The body is given by parents. It is a part of apara (lower). All the eight departments function in this body. Anna itself produces father's semen (shukra) and his mana (mind). The semen or shukra contains the fragments of father and the last six generations. The configuration of the body is created by Prathvi, prakriti (disposition) is generated by the moon and the individualized ego (ahankriti) is produced by the reflections of the sun. The body is perishable; it is decay, it is death.

The mass (pinda) is made by the yajna (offering) of Agni and Soma and the offering of water. The earth comes into existence with the help of water. At the beginning of the creation our body is a pure mass (pinda). It does not contain jiva (soul). It merely becomes a part of mother's body and is nourished by the food she eats. It means the body is just our identity, it is not our existence. In a way it is a shelter in which we live in the form of a jiva. Once the age of the body is completed, we change it to a new one.

“Just as man discards old clothes similarly a soul discards worn out bodies (dead bodies) and accepts new bodies.” (2/22 Gita)

The Soul

The chariot here is the Sarira (body), the passenger, Arjuna, is the Jiva (embodied individual soul) and the charioteer, Krishna, is the Atma (Self, Higher Intellect, or Buddhi) leading the chariot in the battlefield of Kurukshetra (the inner battlefield of the mind).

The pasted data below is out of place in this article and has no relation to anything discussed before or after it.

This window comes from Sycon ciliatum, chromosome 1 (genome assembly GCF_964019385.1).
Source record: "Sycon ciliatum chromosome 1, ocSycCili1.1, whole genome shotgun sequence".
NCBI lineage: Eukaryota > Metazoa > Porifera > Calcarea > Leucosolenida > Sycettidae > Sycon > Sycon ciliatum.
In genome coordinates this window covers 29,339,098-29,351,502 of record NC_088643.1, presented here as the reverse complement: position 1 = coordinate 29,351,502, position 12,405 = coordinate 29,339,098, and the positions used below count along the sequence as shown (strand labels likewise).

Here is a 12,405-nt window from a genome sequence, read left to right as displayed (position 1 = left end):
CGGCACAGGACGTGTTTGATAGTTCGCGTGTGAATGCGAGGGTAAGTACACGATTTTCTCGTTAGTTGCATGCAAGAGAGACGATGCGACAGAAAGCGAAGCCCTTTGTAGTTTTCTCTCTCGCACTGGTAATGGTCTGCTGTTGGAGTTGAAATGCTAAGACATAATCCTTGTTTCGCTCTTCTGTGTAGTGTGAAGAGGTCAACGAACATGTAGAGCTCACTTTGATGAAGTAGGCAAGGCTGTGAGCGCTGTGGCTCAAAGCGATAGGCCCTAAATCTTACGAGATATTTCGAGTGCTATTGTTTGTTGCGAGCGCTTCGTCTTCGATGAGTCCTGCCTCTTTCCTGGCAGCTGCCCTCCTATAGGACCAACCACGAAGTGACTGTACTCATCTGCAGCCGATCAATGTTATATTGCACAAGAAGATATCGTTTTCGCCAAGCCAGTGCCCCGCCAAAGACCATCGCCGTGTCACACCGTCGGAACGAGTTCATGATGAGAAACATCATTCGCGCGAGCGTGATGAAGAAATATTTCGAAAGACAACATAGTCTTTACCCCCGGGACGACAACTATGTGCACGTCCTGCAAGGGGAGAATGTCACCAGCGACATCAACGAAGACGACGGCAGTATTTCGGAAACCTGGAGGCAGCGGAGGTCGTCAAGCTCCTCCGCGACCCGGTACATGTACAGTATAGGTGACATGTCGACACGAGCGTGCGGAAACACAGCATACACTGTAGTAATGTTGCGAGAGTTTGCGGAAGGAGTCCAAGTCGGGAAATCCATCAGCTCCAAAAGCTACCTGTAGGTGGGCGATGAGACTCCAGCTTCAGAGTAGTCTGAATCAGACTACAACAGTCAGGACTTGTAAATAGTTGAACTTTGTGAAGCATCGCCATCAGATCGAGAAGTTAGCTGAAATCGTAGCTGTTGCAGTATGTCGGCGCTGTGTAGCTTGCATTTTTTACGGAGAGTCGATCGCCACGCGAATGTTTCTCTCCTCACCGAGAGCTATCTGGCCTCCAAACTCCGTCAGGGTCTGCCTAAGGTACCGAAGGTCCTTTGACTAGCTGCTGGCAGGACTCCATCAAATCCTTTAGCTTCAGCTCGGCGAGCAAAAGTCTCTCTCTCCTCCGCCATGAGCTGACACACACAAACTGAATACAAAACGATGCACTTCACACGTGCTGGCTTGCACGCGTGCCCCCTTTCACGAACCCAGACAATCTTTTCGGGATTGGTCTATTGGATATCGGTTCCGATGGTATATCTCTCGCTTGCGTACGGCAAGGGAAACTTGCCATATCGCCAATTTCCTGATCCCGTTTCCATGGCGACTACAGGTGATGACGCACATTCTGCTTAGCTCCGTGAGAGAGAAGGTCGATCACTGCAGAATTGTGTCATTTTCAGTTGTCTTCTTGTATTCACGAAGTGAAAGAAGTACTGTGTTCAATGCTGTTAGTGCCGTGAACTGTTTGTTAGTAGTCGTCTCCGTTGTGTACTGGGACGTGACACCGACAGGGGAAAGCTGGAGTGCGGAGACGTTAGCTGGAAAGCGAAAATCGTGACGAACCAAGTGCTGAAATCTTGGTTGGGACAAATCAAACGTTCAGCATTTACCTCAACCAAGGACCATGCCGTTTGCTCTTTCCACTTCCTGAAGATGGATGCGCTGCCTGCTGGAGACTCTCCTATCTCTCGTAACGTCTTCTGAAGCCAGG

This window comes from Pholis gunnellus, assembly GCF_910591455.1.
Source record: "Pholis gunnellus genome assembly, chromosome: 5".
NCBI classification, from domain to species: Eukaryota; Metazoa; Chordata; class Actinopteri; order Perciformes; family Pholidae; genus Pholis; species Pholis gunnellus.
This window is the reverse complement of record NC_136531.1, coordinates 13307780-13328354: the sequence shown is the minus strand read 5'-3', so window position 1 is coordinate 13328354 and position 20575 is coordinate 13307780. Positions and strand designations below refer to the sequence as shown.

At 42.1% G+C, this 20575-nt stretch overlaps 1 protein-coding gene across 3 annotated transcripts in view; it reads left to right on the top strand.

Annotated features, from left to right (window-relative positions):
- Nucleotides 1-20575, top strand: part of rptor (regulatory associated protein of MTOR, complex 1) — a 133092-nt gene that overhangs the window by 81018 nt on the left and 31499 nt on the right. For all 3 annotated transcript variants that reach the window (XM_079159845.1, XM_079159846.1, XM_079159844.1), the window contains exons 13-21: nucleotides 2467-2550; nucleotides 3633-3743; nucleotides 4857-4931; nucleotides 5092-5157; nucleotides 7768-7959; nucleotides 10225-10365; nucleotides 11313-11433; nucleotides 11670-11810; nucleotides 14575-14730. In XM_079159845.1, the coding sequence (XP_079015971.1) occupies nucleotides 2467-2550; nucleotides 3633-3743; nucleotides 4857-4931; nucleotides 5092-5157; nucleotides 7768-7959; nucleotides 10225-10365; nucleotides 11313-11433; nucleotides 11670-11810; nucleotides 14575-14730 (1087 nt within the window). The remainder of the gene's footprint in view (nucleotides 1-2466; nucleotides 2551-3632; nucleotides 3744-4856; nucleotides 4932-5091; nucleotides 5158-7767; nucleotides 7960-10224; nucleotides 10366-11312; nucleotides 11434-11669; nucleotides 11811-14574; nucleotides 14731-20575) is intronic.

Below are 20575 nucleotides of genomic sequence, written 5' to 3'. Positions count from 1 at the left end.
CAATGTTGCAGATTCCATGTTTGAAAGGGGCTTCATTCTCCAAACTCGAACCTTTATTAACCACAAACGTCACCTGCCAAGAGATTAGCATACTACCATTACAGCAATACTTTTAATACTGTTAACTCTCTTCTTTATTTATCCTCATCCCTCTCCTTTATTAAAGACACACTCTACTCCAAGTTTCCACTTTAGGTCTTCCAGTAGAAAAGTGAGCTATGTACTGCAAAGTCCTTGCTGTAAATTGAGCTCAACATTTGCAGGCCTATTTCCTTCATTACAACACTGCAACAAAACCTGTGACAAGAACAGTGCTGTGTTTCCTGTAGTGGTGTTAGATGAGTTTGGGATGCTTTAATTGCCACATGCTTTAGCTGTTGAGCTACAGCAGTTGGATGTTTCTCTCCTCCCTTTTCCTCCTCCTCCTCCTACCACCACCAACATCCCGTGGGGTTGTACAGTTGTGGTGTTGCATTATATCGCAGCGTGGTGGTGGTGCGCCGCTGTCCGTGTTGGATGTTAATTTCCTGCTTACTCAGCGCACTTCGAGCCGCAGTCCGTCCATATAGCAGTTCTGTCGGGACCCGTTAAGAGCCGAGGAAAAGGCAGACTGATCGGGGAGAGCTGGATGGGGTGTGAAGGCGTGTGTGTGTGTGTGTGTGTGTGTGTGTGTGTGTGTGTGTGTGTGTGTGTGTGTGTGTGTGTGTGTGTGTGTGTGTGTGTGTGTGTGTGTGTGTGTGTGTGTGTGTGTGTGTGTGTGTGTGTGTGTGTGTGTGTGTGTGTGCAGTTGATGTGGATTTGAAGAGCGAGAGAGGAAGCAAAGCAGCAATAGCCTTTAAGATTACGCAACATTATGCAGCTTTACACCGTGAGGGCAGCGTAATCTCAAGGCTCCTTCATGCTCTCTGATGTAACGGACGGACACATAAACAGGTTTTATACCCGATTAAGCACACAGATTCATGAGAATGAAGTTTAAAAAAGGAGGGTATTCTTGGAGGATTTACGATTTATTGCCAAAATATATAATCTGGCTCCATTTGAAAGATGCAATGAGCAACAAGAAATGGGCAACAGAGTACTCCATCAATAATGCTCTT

We are not the body, the body is our chariot. We are Arjuna, and Krishna is our charioteer. Krishna says further – “I am Vasudeva of the Vrsnis, Arjuna of the Pandavas and Vyasa of the poets. I am my own friend.” (10/37 Gita). Both the soul and Ishwara are subtler than the subtle. All the activities of the body are controlled from within by a certain power of consciousness and that power (soul) is different from the body. The most important question of life is who we live for – for ourselves or for bodies.

A jiva enters the body after three months. Scriptures also say that a jiva (the divine spark, individual soul) itself chooses its place. In accordance with it, the jiva also chooses its mother and incarnates in her womb. Soon after it the fetus in the womb begins to move about. Then the mother starts seeing dreams about the yoni from which it has come. It brings with it the traits of that form of existence. Then she decides how it can be refined and developed as a human being.